Not so with trolleybuses: they are supplied with electricity during the journey. A particularly flexible option is to use overhead lines in combination with batteries. This is what the In Motion Charging (IMC®) concept from Knorr-Bremse offers. Here the overhead lines supply power to the vehicle while it is in motion and simultaneously charge its battery. Wherever the route does not have overhead lines, the bus runs on battery power. As a result, the battery can be smaller than those in buses that only charge overnight and standstill times for charging can be completely eliminated.

With the latest IMC version - IMC500 - the bus can draw up to 500 kW of power during travel. This makes it possible to power all sub-systems at the same time wherever overhead lines are available: two 160 kW motors (= 320 kW), the HVAC system and battery. The higher the charge rate, the less time the vehicle needs to spend under overhead lines to keep the battery topped up, which reduces the amount of infrastructure required. To be precise: IMC500 only requires an overhead line system to cover approximately 20% of the total route, so infrastructure costs can be kept to an absolute minimum.

With Kiepe Electric's IMC concept, large urban areas can remain free of overhead lines. The trolleybuses run on energy from the battery, which is charged in areas with overhead lines (light blue). This concept will come into play in Verona's new IMC system. © Knorr-Bremse
The trolleybus goes intercity: The major advantage of Knorr-Bremse's new In Motion Charging concept – IMC500 – is that trolleybuses only need overhead lines on 20 percent of their total route. The battery can power the remainder of the journey, with no extra charging stops. © Knorr-Bremse

Project Linz – from trolleybus to double-articulated electric bus

Trolleybuses have been running in Linz since 1944. The latest innovation is an IMC500 double-articulated trolleybus with a length of 24 meters and space for 180 passengers. This makes the latest trolley a cost-effective alternative to the tram. It has a range of up to seven kilometers in battery operation. In Austria, the length of articulated buses was limited to just under 19 meters until 2015. At the end of 2015 Linz AG announced that it had gained approval for its trolleybuses in XXL format. The first double-articulated trolleybus has been in operation since the end of November 2017. With more trolleybuses coming into service, the fleet renewal should be completed in 2019, when 20 electric buses will form a major feature of Linz's cityscape.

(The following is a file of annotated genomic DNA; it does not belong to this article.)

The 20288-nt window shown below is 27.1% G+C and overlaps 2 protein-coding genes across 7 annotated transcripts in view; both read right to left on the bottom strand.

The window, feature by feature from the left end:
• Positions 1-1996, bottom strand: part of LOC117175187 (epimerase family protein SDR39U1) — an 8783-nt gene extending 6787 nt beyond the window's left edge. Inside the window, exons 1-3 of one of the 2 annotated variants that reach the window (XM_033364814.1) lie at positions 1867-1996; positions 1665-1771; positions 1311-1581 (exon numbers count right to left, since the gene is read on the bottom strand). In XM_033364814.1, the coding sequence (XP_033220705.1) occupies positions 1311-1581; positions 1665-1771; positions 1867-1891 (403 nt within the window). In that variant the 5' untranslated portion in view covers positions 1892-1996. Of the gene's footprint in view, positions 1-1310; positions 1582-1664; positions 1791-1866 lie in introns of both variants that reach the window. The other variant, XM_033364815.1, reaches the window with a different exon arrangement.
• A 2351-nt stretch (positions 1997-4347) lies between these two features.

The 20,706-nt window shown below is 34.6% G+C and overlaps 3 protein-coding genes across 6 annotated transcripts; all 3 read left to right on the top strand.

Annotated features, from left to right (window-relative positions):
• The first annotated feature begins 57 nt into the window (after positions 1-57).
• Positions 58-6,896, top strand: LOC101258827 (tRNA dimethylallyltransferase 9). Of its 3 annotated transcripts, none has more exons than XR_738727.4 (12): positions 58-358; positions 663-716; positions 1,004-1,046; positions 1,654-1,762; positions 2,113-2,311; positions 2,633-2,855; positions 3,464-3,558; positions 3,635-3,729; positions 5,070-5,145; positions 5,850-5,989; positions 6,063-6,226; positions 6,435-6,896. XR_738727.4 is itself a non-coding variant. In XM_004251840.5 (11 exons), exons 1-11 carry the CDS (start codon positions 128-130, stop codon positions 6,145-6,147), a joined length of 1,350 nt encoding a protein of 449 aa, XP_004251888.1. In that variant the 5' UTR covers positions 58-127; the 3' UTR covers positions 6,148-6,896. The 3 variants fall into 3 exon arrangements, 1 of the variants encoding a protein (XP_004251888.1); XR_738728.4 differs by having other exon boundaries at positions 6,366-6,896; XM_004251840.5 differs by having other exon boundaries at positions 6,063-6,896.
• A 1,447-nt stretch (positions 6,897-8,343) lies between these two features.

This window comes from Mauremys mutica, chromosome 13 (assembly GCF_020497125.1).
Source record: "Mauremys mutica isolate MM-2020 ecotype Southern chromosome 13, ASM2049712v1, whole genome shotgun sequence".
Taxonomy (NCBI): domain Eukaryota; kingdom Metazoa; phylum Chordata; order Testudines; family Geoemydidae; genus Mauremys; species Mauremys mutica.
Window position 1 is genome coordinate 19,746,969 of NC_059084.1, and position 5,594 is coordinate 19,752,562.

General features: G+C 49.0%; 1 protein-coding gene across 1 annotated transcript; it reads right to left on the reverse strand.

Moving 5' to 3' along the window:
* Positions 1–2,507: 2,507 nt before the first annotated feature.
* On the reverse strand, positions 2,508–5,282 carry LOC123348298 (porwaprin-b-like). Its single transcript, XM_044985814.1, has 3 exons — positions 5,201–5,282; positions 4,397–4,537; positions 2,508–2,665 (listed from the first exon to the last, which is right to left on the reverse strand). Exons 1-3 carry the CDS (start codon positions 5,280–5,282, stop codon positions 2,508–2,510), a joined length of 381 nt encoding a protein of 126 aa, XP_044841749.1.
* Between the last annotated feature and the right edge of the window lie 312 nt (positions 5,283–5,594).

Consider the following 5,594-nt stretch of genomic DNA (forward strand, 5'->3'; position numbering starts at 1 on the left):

This 24-meter double-articulated bus in Linz has room for 180 passengers. In its latest form, the trolley has become a cost-effective alternative to the tram. © Knorr-Bremse

Trolleys in the contact shoe era

Trolleybuses take their name from the original four-wheeled trolley that ran on casters along the two overhead wires. It supplied the power for the electric drive via a flexible cable and was thus pulled along behind the motor vehicle. This principle, developed by Werner Siemens, was employed for the first time in 1882 – years before buses were powered by fuel. However, the trolleys had a tendency to derail. Negotiating branches in the line was also problematic. Finally, the trolleys were replaced by poles with contact shoes. But the trolleybus retained its name. With "In Motion Charging", Kiepe Electric has established a contemporary name for the latest technology to power the time-tested trolleybus. Kiepe Electric has trademarked the abbreviation IMC®, which is now used around the world – from Russia to China, the US and Europe.